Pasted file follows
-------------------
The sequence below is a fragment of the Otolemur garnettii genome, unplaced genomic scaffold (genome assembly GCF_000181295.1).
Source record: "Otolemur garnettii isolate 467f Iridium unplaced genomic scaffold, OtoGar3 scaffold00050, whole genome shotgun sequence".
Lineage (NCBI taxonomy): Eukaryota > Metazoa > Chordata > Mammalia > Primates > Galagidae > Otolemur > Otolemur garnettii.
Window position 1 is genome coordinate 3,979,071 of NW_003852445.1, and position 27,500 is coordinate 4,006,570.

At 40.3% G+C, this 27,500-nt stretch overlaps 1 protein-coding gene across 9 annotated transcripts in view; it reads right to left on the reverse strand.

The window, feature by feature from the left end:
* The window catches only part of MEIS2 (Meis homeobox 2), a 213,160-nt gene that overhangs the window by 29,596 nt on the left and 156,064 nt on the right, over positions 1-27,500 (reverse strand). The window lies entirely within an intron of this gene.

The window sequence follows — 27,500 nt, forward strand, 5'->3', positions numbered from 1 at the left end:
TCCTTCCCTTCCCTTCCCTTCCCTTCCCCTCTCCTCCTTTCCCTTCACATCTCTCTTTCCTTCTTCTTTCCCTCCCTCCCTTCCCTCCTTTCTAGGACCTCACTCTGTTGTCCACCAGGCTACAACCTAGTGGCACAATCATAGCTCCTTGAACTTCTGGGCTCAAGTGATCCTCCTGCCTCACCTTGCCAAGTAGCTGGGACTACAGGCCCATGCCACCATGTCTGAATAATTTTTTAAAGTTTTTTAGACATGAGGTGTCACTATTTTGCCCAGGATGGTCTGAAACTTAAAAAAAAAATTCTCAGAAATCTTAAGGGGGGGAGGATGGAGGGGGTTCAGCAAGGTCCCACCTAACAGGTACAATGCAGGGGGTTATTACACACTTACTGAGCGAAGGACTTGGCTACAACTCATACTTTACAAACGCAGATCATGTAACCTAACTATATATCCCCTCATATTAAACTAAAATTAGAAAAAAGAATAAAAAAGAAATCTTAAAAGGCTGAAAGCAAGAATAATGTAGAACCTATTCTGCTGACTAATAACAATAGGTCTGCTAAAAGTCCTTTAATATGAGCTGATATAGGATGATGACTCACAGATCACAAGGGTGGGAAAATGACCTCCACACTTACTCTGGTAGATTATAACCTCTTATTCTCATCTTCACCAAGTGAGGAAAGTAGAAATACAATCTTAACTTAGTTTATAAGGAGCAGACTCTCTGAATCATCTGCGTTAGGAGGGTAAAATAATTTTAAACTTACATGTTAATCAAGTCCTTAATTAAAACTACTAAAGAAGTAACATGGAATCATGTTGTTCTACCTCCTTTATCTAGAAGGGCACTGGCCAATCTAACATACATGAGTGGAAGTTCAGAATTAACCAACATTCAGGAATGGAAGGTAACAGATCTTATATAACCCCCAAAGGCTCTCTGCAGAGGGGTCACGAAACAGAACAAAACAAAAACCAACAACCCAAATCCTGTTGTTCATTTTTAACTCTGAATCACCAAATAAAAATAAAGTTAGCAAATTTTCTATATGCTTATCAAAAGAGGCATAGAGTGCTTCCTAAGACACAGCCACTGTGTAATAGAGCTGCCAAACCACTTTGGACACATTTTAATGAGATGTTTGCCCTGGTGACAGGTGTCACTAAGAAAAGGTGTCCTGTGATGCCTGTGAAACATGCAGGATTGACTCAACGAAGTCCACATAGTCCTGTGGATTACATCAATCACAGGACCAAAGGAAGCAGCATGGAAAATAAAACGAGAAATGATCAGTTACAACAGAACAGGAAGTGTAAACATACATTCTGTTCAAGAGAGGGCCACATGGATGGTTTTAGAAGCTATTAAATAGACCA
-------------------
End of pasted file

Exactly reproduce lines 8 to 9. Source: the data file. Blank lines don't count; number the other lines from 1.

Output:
The window sequence follows — 27,500 nt, forward strand, 5'->3', positions numbered from 1 at the left end:
TCCTTCCCTTCCCTTCCCTTCCCTTCCCCTCTCCTCCTTTCCCTTCACATCTCTCTTTCCTTCTTCTTTCCCTCCCTCCCTTCCCTCCTTTCTAGGACCTCACTCTGTTGTCCACCAGGCTACAACCTAGTGGCACAATCATAGCTCCTTGAACTTCTGGGCTCAAGTGATCCTCCTGCCTCACCTTGCCAAGTAGCTGGGACTACAGGCCCATGCCACCATGTCTGAATAATTTTTTAAAGTTTTTTAGACATGAGGTGTCACTATTTTGCCCAGGATGGTCTGAAACTTAAAAAAAAAATTCTCAGAAATCTTAAGGGGGGGAGGATGGAGGGGGTTCAGCAAGGTCCCACCTAACAGGTACAATGCAGGGGGTTATTACACACTTACTGAGCGAAGGACTTGGCTACAACTCATACTTTACAAACGCAGATCATGTAACCTAACTATATATCCCCTCATATTAAACTAAAATTAGAAAAAAGAATAAAAAAGAAATCTTAAAAGGCTGAAAGCAAGAATAATGTAGAACCTATTCTGCTGACTAATAACAATAGGTCTGCTAAAAGTCCTTTAATATGAGCTGATATAGGATGATGACTCACAGATCACAAGGGTGGGAAAATGACCTCCACACTTACTCTGGTAGATTATAACCTCTTATTCTCATCTTCACCAAGTGAGGAAAGTAGAAATACAATCTTAACTTAGTTTATAAGGAGCAGACTCTCTGAATCATCTGCGTTAGGAGGGTAAAATAATTTTAAACTTACATGTTAATCAAGTCCTTAATTAAAACTACTAAAGAAGTAACATGGAATCATGTTGTTCTACCTCCTTTATCTAGAAGGGCACTGGCCAATCTAACATACATGAGTGGAAGTTCAGAATTAACCAACATTCAGGAATGGAAGGTAACAGATCTTATATAACCCCCAAAGGCTCTCTGCAGAGGGGTCACGAAACAGAACAAAACAAAAACCAACAACCCAAATCCTGTTGTTCATTTTTAACTCTGAATCACCAAATAAAAATAAAGTTAGCAAATTTTCTATATGCTTATCAAAAGAGGCATAGAGTGCTTCCTAAGACACAGCCACTGTGTAATAGAGCTGCCAAACCACTTTGGACACATTTTAATGAGATGTTTGCCCTGGTGACAGGTGTCACTAAGAAAAGGTGTCCTGTGATGCCTGTGAAACATGCAGGATTGACTCAACGAAGTCCACATAGTCCTGTGGATTACATCAATCACAGGACCAAAGGAAGCAGCATGGAAAATAAAACGAGAAATGATCAGTTACAACAGAACAGGAAGTGTAAACATACATTCTGTTCAAGAGAGGGCCACATGGATGGTTTTAGAAGCTATTAAATAGACCA